“Who gives a shit what you have to say. You’ve been here less than a week,” Jurgens answered. “The only reason we’ve not had our ass shot off tonight is the Gunny’s decision to go to all tracers. You don’t learn that shit from books.”

My eyes flicked over and back at the Gunny’s. I couldn’t see well enough to make out his eyes in detail but I got enough to guess that he looked away in another direction. He’d taken my idea, actually the German’s from the book, and he’d made it his own. I’d have worn a real smile if I could smile anymore. The Gunny had to survive, too.

I made a decision. I reached my Colt .45 hand back and held it out toward where I knew Fusner had to be behind me. The handset filled my hand in seconds. I pulled it up to my face, hit the transmit and said: “Fire mission, over,” hoping Russ was up and waiting. I shifted the handset to my left hand and let my right naturally fall back to the automatic.

“Fire mission,” came right back, the small speaker sounding like it was a home stereo boom box in the silence of the night around us.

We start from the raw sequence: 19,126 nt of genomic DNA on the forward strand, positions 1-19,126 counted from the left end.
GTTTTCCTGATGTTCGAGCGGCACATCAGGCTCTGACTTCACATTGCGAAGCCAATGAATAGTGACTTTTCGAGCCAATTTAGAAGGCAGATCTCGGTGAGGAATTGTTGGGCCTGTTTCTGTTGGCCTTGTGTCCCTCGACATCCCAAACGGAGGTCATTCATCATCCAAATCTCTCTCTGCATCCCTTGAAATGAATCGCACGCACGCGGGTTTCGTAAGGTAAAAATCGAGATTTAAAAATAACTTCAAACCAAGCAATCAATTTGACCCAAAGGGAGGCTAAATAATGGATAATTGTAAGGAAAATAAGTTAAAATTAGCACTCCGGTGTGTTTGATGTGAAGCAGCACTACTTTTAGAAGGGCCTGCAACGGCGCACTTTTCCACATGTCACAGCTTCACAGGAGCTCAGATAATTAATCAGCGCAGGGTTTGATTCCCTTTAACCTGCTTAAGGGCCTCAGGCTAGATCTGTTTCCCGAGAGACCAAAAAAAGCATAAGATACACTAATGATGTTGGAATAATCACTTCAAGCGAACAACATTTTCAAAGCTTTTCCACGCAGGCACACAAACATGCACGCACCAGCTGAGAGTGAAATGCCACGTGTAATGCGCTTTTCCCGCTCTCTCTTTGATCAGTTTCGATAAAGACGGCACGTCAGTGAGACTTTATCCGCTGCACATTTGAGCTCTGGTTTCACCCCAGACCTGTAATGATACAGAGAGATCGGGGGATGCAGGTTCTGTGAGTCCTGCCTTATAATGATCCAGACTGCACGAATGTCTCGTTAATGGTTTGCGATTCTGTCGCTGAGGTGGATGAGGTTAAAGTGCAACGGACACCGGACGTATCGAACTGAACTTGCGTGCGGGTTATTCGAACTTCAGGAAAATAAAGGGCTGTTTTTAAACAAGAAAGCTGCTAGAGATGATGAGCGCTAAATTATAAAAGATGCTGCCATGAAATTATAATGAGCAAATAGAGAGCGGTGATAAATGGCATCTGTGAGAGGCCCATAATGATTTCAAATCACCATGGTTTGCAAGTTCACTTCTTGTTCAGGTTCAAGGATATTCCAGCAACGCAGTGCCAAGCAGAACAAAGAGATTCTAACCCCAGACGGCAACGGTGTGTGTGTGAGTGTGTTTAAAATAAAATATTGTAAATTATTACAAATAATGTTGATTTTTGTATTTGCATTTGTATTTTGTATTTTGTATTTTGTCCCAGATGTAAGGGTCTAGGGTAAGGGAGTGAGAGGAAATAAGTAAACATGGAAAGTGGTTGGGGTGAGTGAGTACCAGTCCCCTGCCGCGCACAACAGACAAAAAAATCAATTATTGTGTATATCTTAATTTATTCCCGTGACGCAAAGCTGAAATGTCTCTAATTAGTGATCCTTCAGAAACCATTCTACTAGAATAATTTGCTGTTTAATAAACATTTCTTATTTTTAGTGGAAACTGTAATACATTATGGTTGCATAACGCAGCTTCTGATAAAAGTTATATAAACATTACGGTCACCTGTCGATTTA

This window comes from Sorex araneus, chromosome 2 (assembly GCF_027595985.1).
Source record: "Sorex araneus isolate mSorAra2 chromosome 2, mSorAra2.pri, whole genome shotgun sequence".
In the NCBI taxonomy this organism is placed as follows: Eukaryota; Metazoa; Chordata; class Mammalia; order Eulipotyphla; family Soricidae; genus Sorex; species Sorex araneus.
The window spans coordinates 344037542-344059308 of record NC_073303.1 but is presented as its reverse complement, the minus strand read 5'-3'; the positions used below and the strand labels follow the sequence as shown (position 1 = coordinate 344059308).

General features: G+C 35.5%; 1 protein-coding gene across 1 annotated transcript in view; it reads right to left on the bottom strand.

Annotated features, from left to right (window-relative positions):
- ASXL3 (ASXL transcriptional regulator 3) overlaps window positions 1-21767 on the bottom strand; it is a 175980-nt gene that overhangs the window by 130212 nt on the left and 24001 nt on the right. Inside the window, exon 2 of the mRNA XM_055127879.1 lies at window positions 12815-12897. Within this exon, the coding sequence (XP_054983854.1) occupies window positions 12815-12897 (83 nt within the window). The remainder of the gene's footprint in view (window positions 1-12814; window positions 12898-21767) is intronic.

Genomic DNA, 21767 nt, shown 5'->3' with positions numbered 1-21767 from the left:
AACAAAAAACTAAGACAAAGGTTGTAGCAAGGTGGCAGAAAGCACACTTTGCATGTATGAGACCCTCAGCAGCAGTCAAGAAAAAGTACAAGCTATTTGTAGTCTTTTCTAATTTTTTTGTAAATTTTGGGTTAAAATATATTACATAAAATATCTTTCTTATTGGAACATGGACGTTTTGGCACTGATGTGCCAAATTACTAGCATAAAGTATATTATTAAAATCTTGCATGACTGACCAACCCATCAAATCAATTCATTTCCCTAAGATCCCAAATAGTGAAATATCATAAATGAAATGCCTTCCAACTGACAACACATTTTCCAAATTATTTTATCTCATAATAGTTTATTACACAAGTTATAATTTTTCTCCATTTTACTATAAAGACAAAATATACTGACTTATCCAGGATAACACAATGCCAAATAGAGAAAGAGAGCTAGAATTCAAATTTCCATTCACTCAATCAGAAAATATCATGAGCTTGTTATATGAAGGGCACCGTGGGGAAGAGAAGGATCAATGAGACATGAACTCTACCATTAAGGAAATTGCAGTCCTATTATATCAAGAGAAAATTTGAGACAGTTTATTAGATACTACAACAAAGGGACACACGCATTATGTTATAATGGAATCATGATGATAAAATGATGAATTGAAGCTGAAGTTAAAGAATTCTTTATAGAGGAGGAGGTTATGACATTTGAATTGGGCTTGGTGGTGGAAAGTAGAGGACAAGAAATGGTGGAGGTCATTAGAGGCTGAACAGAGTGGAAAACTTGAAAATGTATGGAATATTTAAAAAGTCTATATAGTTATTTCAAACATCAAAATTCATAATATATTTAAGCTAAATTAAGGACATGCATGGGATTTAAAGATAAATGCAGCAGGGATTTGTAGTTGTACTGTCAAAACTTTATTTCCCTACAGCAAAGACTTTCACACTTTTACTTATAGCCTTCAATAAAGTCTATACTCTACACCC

“What’s he doing?” Jurgens said to the Gunny, half climbing to his feet.

“I don’t know,” the Gunny answered.

“Where are you directing fire?” the Gunny asked me.

I reached into my front trouser pocket, the one without the morphine pack, and pulled out my folded map. I made a show of unfolding it, and then taking out my rubber UDT flashlight with the paper over the front light. The little brilliant hole lit up part of the map.

“One round…” I began, before the Gunny cut me off.

“Stop,” he said, moving to my side and gripping my right bicep with one of his powerful hands. “Don’t. Let’s talk this through.”

I turned off the flashlight, rested it atop the map and looked over at Jurgens. My right hand automatically returned to the butt of the Colt.

“He’s calling that shit on my platoon, right now, I fucking know it,” Jurgens said, pointing down at me.

He stood fully erect. Both of the Marines with him stood with their M16s roughly pointing in my direction. I saw Nguyen’s eyes behind them in the gloom. I would probably not survive the coming confrontation I knew, but they would not either, and what did it all matter anyway.